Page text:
My children have always wanted a dog. My niece and nephew have two dogs- one they just got in May during quarantine. Alex and Megan would talk about those dogs all day long. They are both very loving and would be good to a dog. Megan told me that when they do the "All About Me" posters at school, every year she has to write "0" for how many pets she has. Out of all the things they've asked for that so many other kids seem to have- including a pool- a dog seemed like something that maybe we could do. But still, I didn't want the work or responsibility of a dog.
When the school year started, my son's friend had a cavapoo puppy who would come to school at the end of the day when the children dismissed. Alex fell in love with Sweet Ginger. When I saw her pictures, I did too. We started researching the cavapoo breed- they are a mix of King Charles Cavalier and Poodle. Very friendly dogs, known to be a good choice for first time pet owners. Both kids started the daily begging for the dog- teaming up and being very persuasive.
Something in my heart shifted and I felt like all the work would be worth it to make them happy.
Our puppy is too young to come home yet but later this fall, the newest member of the family, Teddy Graham Sokolowski will be arriving. And there will be stories to tell.....
Wearing a face mask and headphones, I went into the MRI machine Friday morning. I tried to calm the "what if I get stuck in here forever" thoughts and listen to the Billy Joel music streaming faintly through my headphones. Halfway through, the contrast dye was injected into me and I had to reassure the technician that I wasn't nauseous but then worried, "What if I suddenly feel sick in here?" The test was over and now comes the waiting, still waiting, to see if the MRI showed anything that can explain why I've had a few episodes of vertigo over the course of a week. Friends have told me they call you pretty quickly if they see something concerning.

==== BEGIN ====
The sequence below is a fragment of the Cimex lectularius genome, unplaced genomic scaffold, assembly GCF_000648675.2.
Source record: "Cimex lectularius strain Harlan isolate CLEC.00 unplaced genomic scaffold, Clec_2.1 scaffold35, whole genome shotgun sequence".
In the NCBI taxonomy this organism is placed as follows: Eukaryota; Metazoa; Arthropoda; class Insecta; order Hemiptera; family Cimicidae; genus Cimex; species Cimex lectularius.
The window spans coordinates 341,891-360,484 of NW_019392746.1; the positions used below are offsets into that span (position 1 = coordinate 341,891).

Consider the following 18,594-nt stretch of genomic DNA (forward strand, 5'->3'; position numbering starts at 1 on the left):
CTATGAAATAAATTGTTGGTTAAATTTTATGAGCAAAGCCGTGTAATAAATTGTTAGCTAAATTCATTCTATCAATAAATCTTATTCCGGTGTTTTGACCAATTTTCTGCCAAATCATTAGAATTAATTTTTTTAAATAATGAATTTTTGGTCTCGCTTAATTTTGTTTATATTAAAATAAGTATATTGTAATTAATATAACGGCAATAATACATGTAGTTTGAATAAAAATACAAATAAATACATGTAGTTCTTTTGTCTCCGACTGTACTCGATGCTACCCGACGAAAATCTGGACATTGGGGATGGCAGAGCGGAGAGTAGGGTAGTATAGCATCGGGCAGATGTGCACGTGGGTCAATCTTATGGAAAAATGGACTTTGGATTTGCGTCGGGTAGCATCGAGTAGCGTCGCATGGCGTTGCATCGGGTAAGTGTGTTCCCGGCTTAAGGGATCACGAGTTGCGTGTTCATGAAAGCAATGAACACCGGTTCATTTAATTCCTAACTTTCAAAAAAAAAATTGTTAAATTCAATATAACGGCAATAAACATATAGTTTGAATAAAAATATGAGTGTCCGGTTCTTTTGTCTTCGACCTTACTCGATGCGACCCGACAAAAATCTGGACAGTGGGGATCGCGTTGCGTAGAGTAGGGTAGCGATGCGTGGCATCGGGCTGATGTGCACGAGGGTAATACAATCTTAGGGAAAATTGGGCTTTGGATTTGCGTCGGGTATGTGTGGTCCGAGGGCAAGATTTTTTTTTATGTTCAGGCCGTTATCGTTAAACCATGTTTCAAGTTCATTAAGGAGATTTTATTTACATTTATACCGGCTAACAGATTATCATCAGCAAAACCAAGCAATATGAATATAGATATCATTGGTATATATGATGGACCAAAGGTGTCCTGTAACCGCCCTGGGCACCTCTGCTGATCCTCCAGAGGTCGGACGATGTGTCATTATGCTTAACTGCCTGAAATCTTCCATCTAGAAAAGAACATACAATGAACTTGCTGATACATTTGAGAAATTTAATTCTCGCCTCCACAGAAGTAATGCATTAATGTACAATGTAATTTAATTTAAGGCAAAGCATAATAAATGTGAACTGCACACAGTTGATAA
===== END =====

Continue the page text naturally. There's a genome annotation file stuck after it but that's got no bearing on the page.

Later the same day, a friend messaged me to tell me to check out a Facebook post from someone we both know and love- from afar. This person was my son's Gymboree teacher when he was a baby. I used to take him to the classes and meet my friend with her baby. The teacher was like sunshine with a beautiful singing voice and a knack for knowing everyone's name the moment she met you. She made us all feel at ease and the experience was always fun. I've followed her on Facebook through the years to see her get married and have two beautiful very young children. Though I haven't seen her in person in probably 9 years, I still feel like I know her well.
The Facebook post revealed her in the hospital, with netting around her head, announcing she has an aggressive cancerous brain tumor. Full stop. What? How? Her children are not yet 4 and 2. She is always doing creative and fun projects with them and cooking special meals for one of her children with food allergies. How can she be facing a cancerous brain tumor? Yesterday she updated her status to say her surgeon pretty much said the tumor will come back and the best she can hope for is 7-10 more years of life. Her surgery to remove the brain tumor is today, so if you are the praying kind, I ask that you keep this very special woman and her family in your heart and prayers.
The news of this young mom's brain tumor on the day I had my own MRI was hard. In the last month, with various health issues at play, I've realized- really realized- how your health is truly everything. And how you just can't take the moments for granted.
Today, my son Alex turns ten. Double digits. A whole decade of being a mom to a boy who has changed my life. The ten years have been made up of huge moments of joy and also some hard times and sad times and scary times- but all the times, I would take. The gift is to be here with him and my family. The privilege of seeing your child grow. And the realization that not everyone is going to get that chance and how horribly sad that is.
Last night, I put the birthday elves out on his chair (I'm sure I've written about our Christmas Elves coming back for birthdays at some point here!) and the Tooth Fairy came for my daughter so there was magic all around last night. As it should be. Grateful for these moments. Praying for many more....for all of us.
Kathleen Neagle Sokolowski